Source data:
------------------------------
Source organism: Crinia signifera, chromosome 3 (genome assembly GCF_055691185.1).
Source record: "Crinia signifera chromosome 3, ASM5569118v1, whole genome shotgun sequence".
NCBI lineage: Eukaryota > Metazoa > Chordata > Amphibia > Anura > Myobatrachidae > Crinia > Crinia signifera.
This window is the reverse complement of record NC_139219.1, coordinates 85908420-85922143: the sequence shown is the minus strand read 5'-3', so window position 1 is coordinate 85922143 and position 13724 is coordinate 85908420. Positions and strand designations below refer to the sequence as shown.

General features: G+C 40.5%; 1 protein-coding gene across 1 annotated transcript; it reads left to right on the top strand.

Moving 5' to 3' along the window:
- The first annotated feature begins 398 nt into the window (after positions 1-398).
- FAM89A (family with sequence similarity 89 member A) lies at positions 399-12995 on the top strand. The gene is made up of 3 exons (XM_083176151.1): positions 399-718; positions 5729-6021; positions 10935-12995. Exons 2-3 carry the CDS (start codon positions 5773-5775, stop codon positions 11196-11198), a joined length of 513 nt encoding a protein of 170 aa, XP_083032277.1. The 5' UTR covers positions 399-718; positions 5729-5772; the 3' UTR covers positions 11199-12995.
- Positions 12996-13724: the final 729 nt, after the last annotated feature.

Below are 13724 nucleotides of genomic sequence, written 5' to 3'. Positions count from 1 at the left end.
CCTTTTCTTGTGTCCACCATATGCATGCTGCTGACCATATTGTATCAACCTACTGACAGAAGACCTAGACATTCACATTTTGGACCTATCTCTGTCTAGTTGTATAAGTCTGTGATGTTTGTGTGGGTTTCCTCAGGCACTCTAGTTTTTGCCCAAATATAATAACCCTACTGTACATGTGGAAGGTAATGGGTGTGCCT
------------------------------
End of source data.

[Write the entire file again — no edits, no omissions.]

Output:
Source organism: Crinia signifera, chromosome 3 (genome assembly GCF_055691185.1).
Source record: "Crinia signifera chromosome 3, ASM5569118v1, whole genome shotgun sequence".
NCBI lineage: Eukaryota > Metazoa > Chordata > Amphibia > Anura > Myobatrachidae > Crinia > Crinia signifera.
This window is the reverse complement of record NC_139219.1, coordinates 85908420-85922143: the sequence shown is the minus strand read 5'-3', so window position 1 is coordinate 85922143 and position 13724 is coordinate 85908420. Positions and strand designations below refer to the sequence as shown.

General features: G+C 40.5%; 1 protein-coding gene across 1 annotated transcript; it reads left to right on the top strand.

Moving 5' to 3' along the window:
- The first annotated feature begins 398 nt into the window (after positions 1-398).
- FAM89A (family with sequence similarity 89 member A) lies at positions 399-12995 on the top strand. The gene is made up of 3 exons (XM_083176151.1): positions 399-718; positions 5729-6021; positions 10935-12995. Exons 2-3 carry the CDS (start codon positions 5773-5775, stop codon positions 11196-11198), a joined length of 513 nt encoding a protein of 170 aa, XP_083032277.1. The 5' UTR covers positions 399-718; positions 5729-5772; the 3' UTR covers positions 11199-12995.
- Positions 12996-13724: the final 729 nt, after the last annotated feature.

Below are 13724 nucleotides of genomic sequence, written 5' to 3'. Positions count from 1 at the left end.
CCTTTTCTTGTGTCCACCATATGCATGCTGCTGACCATATTGTATCAACCTACTGACAGAAGACCTAGACATTCACATTTTGGACCTATCTCTGTCTAGTTGTATAAGTCTGTGATGTTTGTGTGGGTTTCCTCAGGCACTCTAGTTTTTGCCCAAATATAATAACCCTACTGTACATGTGGAAGGTAATGGGTGTGCCT